By Sharon Marcus
“Don’t throw that ball towards the TV!” I say and cringe, as my whirling dervish of a toddler zips through the living room and disappears around the bend almost as quickly. And then it hit me – not the ball, but rather a moment of inspiration. Streamlining our space and creating a smarter play area would not only put me at peace, but my two year old son as well.
“Touching and exploring is how toddlers learn to live in the world,” says Dr. Suzanne Reiffel, a psychologist in Scarsdale, NY who specializes in child behaviors. “It’s best to save the “no!” for serious safety hazards and create an environment that makes it simple for a child to be good.”
So, if the ball is kept in a spot zoned for active play (the basement, or the garage storage bin), that’s one less “please don’t” conversation during our valuable time together.
Strategy 1: Add functional, toddler-friendly furniture and storage
Land of Nod Bin There Done That Floor Book Bin
Easier access makes for less stress, so:
• Our glass coffee table was temporarily swapped for a cheap, durable IKEA model with cubby holes (any similar model will do), which quadrupled our toy storage space and our safety quotient.
• The Land of Nod’s Bin There Done That Floor Book Bin ensures that my little guy can grab the book of his choice without a struggle.
• Large storage bins like Target’s Home Paper Rope Large Milk Crate corral oddly shaped playthings like guitars, oversized trucks and stuffed toys without being an eyesore. When big crates aren’t packed to the brim, there is a designated spot for everything – making cleanup quick and easy for kids. Rotating extra toys from the closet keeps them interesting.
Strategy 2: Set tantrum-avoiding put-away precedents
Boon’s Frog Pod Bath Toy Scoop Drain and Storage
Kids are creatures of habit and we’ve learned that how we do something the first time sets a precedent, so new toys come assigned with a storage space:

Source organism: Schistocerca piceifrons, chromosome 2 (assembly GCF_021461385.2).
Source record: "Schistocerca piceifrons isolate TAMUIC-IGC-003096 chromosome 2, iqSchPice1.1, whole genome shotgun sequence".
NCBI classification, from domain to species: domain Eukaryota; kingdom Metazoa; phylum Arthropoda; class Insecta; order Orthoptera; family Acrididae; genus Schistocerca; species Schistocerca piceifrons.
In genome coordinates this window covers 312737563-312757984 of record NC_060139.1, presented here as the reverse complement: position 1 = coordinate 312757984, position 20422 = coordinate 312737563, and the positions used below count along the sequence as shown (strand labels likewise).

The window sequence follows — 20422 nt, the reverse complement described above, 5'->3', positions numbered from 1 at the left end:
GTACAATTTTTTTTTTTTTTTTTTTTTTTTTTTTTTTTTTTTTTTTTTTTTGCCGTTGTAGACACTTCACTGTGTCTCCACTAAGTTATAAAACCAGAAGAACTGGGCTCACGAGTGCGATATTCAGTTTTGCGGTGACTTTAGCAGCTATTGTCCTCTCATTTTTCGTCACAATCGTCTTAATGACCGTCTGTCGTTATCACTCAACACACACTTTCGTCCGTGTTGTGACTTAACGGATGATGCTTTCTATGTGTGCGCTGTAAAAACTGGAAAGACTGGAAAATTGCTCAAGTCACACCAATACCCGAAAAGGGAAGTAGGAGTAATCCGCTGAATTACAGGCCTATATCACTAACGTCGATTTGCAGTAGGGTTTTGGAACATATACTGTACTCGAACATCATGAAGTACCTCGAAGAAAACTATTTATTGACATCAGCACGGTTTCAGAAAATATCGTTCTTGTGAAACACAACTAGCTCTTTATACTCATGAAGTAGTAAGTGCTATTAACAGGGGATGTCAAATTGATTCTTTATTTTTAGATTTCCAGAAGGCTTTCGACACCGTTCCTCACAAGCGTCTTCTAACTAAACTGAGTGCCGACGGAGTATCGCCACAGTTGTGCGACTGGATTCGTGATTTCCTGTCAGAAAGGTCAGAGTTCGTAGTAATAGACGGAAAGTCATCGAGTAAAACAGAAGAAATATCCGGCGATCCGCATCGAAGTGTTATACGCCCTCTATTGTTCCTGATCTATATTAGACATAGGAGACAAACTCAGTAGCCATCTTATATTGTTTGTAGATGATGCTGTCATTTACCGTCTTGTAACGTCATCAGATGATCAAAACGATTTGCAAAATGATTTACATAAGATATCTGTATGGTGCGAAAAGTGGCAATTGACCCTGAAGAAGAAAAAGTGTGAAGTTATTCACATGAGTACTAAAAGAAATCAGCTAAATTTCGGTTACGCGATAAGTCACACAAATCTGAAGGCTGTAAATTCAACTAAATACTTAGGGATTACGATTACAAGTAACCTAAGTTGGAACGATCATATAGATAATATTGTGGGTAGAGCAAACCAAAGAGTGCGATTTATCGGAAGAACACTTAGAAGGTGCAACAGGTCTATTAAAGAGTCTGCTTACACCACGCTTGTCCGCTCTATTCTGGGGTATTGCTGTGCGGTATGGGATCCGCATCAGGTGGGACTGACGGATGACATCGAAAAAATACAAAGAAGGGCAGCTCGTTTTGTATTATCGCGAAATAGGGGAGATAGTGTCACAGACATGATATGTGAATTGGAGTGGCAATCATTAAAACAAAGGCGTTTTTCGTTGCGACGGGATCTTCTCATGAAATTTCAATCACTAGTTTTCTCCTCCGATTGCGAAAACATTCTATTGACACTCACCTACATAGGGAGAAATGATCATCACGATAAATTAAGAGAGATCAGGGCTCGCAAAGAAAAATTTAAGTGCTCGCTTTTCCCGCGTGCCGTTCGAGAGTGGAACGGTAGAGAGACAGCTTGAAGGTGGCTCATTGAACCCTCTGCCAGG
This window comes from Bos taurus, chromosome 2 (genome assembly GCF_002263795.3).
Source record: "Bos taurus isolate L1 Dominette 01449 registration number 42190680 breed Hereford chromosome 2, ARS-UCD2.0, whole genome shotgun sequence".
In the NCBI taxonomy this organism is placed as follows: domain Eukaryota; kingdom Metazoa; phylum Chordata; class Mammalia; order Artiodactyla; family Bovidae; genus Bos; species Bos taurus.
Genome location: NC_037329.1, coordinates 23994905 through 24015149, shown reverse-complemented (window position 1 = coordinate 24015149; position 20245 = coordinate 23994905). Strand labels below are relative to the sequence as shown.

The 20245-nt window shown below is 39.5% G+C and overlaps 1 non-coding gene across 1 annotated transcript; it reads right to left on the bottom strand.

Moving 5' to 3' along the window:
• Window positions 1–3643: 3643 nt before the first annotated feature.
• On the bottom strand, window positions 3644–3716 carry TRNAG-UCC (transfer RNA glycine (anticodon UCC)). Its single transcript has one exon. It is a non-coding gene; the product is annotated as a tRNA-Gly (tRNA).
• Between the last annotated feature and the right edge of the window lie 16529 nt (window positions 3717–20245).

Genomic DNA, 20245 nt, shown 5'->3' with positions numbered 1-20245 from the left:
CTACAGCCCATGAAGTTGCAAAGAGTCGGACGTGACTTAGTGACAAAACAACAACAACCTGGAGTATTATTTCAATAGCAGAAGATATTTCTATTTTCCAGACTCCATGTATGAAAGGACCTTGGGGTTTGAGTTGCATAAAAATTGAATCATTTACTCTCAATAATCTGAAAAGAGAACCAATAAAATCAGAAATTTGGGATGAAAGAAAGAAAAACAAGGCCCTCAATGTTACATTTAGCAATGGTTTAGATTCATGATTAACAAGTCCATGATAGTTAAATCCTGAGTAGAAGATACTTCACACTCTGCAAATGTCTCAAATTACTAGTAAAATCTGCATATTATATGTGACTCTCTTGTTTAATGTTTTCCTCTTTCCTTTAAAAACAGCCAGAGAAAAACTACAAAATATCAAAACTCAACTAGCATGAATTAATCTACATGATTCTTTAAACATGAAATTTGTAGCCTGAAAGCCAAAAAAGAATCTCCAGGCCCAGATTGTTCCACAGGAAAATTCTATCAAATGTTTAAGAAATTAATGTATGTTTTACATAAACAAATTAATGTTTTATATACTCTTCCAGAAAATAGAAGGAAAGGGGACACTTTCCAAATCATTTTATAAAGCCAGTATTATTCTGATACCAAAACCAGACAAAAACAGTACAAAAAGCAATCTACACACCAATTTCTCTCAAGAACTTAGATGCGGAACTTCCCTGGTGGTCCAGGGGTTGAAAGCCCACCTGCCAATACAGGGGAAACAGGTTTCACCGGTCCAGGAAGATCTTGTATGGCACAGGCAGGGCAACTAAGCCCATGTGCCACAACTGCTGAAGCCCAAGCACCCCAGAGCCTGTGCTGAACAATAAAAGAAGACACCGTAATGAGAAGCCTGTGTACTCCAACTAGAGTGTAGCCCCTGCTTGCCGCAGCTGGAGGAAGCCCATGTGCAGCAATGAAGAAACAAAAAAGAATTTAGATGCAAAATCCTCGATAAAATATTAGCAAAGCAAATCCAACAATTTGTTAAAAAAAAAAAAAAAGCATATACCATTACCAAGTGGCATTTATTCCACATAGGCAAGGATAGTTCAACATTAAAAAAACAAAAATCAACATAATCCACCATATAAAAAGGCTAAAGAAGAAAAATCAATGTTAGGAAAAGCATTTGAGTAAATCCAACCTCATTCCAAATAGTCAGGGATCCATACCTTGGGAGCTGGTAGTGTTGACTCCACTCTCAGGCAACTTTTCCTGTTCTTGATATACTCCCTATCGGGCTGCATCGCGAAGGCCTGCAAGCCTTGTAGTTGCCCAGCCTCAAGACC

• Balls, Frisbees and bubbles live in the basement or in the garage to allow for play in permissible areas.
• Metal trains that could be dropped from the second floor balcony all “sleep” downstairs in the train table.
• Bath toys swim into the Boon’s Frog Pod Bath Toy Scoop Drain and Storage once there’s no more water.
• Washable markers and art supplies are always available upon request (so we don’t find again that – surprise! – our wooden floor is pink)
Out of sight is generally out of mind, so my son is inspired by all the “yes, you can” stuff that’s around, and I feel like less of a killjoy.
Strategy 3: Organize to create DIY experiences
Who doesn’t love a kid with “proud face”? A kid who gets to complete tasks themselves feels successful and is generally more compliant. Why not:
• Put a cute coat hook within their reach and a place for shoes upon entry.
• Stock the bottom shelves of the pantry with healthy, portioned snacks in a safe plastic bin (keep breakable glass jars and special indulgences above eye level) and let them have their pick.
• Have them throw their own clothes into a pint-size hamper before running to the bathtub
• Let them pick out their own three bedtime stories off the shelf nightly, and then choose what order to read them in.
Even one of two minor changes can up the happiness factor for moms and kids alike, leaving you both feeling a bit more in control. Plus, as a healthy bonus, you’ll be raising a confident kid who subconsciously learns to value their space!
Sharon Marcus is a working mom who blogs daily at mamadoitall.blogspot.com
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